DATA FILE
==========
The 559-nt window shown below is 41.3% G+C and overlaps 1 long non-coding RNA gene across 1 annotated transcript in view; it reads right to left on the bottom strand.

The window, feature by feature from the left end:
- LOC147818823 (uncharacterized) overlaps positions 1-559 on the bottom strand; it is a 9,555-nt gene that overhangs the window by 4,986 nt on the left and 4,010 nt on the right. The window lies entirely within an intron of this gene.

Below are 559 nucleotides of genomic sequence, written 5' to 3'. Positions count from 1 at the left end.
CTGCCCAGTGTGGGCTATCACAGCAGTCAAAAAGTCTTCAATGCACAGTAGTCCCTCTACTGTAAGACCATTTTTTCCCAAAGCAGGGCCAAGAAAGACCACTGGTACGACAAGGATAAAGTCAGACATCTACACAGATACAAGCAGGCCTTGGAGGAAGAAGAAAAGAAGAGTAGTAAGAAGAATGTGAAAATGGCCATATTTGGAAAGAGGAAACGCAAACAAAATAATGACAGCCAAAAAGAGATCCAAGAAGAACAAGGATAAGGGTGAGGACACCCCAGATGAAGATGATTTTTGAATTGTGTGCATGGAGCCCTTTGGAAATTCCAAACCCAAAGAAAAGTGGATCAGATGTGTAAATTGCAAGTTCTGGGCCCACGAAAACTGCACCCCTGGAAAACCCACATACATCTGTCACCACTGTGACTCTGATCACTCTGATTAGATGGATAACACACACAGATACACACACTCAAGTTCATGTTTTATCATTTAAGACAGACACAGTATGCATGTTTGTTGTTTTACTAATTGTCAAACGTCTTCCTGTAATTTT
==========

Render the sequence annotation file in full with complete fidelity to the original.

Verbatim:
The 559-nt window shown below is 41.3% G+C and overlaps 1 long non-coding RNA gene across 1 annotated transcript in view; it reads right to left on the bottom strand.

The window, feature by feature from the left end:
- LOC147818823 (uncharacterized) overlaps positions 1-559 on the bottom strand; it is a 9,555-nt gene that overhangs the window by 4,986 nt on the left and 4,010 nt on the right. The window lies entirely within an intron of this gene.

Below are 559 nucleotides of genomic sequence, written 5' to 3'. Positions count from 1 at the left end.
CTGCCCAGTGTGGGCTATCACAGCAGTCAAAAAGTCTTCAATGCACAGTAGTCCCTCTACTGTAAGACCATTTTTTCCCAAAGCAGGGCCAAGAAAGACCACTGGTACGACAAGGATAAAGTCAGACATCTACACAGATACAAGCAGGCCTTGGAGGAAGAAGAAAAGAAGAGTAGTAAGAAGAATGTGAAAATGGCCATATTTGGAAAGAGGAAACGCAAACAAAATAATGACAGCCAAAAAGAGATCCAAGAAGAACAAGGATAAGGGTGAGGACACCCCAGATGAAGATGATTTTTGAATTGTGTGCATGGAGCCCTTTGGAAATTCCAAACCCAAAGAAAAGTGGATCAGATGTGTAAATTGCAAGTTCTGGGCCCACGAAAACTGCACCCCTGGAAAACCCACATACATCTGTCACCACTGTGACTCTGATCACTCTGATTAGATGGATAACACACACAGATACACACACTCAAGTTCATGTTTTATCATTTAAGACAGACACAGTATGCATGTTTGTTGTTTTACTAATTGTCAAACGTCTTCCTGTAATTTT